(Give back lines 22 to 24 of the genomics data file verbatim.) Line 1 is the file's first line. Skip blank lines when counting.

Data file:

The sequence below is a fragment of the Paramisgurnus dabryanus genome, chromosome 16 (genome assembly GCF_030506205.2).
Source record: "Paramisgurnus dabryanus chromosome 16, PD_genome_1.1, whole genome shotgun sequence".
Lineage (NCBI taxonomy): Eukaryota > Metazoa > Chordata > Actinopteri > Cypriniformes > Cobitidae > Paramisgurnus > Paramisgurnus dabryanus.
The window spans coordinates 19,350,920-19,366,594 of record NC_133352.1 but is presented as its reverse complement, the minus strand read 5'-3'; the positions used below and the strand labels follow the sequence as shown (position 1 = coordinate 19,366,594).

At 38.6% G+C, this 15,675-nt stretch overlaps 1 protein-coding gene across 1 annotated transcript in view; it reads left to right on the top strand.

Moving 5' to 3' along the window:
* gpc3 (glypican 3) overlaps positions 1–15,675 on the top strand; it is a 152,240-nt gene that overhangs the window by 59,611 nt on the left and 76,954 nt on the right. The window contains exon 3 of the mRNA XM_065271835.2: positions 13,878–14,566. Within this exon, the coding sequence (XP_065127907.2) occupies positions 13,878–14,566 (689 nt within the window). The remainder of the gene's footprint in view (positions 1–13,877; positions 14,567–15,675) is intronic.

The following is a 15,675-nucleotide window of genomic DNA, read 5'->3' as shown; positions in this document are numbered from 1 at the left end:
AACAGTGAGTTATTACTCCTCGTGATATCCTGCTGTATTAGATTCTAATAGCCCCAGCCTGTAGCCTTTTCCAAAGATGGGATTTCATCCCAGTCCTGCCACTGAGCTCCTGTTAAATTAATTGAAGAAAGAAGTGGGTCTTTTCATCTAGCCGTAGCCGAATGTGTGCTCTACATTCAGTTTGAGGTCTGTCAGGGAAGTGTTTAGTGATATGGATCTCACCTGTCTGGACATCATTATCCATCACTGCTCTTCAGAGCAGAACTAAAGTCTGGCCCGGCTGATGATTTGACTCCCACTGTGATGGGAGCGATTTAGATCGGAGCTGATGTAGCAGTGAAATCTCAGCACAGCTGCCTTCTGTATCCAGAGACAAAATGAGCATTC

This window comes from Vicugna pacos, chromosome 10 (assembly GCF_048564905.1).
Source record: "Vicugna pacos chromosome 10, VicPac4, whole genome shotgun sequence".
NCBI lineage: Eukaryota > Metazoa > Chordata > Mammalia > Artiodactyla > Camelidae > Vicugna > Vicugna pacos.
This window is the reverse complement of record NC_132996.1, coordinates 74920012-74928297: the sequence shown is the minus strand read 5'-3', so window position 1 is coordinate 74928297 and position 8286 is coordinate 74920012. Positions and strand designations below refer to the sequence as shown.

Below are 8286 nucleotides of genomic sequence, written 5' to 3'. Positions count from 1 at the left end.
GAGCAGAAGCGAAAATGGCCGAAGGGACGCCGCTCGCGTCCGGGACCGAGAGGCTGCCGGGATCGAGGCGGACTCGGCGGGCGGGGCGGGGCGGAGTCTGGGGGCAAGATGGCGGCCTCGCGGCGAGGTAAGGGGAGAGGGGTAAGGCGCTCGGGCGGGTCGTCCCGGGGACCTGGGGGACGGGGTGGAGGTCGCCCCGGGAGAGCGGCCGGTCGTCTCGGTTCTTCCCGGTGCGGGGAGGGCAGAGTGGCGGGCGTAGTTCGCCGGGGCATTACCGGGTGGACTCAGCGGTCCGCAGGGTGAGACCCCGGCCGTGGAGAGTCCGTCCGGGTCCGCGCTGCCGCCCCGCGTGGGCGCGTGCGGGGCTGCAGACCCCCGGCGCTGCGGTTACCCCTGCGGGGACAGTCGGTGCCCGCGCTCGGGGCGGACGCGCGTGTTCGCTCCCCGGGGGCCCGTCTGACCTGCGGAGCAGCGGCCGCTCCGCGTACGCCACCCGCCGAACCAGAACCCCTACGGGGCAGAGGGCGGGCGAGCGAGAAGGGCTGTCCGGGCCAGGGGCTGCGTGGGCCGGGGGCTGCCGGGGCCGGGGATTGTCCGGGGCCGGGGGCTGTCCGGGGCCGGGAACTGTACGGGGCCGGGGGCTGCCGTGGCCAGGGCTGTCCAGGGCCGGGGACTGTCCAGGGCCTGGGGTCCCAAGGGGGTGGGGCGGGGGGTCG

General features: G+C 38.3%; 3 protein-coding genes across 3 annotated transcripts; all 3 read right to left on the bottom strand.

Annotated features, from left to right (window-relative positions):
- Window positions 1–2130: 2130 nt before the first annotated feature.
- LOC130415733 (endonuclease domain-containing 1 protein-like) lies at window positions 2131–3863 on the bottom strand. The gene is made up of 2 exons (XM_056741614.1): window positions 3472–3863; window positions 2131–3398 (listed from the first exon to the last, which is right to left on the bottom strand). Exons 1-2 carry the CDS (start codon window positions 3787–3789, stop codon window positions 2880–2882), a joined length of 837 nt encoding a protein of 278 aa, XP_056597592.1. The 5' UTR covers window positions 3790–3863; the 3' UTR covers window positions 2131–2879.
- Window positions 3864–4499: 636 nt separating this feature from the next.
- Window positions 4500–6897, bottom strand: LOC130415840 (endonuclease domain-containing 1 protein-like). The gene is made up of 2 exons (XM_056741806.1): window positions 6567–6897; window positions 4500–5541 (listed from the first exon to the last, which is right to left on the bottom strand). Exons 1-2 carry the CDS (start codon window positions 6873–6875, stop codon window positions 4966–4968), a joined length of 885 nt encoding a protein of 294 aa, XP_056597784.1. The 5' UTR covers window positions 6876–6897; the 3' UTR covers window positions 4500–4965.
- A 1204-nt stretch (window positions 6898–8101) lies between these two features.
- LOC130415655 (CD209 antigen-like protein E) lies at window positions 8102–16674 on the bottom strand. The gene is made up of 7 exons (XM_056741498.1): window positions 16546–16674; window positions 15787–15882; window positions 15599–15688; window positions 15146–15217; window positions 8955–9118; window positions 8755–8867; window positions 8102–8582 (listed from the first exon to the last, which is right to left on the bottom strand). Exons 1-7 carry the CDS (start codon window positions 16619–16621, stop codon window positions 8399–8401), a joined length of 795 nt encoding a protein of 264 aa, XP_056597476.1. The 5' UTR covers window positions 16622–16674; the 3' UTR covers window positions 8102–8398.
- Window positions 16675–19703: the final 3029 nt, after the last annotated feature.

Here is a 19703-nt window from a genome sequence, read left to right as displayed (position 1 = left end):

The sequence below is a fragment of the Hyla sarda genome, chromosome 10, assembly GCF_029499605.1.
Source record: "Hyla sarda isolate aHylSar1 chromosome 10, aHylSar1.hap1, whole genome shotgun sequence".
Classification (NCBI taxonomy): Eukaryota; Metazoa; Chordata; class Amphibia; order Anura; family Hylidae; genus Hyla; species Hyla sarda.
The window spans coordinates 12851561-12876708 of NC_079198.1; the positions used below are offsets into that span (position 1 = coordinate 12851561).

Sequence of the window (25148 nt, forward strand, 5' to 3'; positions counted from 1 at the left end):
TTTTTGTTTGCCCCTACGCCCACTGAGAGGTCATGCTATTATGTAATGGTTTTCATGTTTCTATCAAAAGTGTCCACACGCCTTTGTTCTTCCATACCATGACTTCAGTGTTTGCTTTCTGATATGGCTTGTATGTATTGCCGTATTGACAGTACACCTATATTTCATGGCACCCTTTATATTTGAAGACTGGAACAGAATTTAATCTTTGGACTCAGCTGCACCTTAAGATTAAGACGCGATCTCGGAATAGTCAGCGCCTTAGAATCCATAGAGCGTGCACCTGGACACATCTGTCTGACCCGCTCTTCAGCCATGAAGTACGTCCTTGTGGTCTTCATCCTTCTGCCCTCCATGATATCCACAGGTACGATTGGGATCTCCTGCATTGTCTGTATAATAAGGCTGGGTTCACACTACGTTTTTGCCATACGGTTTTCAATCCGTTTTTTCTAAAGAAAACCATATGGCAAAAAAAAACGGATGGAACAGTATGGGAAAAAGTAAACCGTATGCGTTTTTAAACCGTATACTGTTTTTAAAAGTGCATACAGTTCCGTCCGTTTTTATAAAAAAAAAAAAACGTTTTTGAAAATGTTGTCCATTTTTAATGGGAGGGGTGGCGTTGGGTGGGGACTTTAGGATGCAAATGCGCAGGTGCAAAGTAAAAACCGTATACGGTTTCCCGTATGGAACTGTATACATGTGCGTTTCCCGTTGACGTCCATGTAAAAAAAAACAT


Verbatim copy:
- A 1204-nt stretch (window positions 6898–8101) lies between these two features.
- LOC130415655 (CD209 antigen-like protein E) lies at window positions 8102–16674 on the bottom strand. The gene is made up of 7 exons (XM_056741498.1): window positions 16546–16674; window positions 15787–15882; window positions 15599–15688; window positions 15146–15217; window positions 8955–9118; window positions 8755–8867; window positions 8102–8582 (listed from the first exon to the last, which is right to left on the bottom strand). Exons 1-7 carry the CDS (start codon window positions 16619–16621, stop codon window positions 8399–8401), a joined length of 795 nt encoding a protein of 264 aa, XP_056597476.1. The 5' UTR covers window positions 16622–16674; the 3' UTR covers window positions 8102–8398.
- Window positions 16675–19703: the final 3029 nt, after the last annotated feature.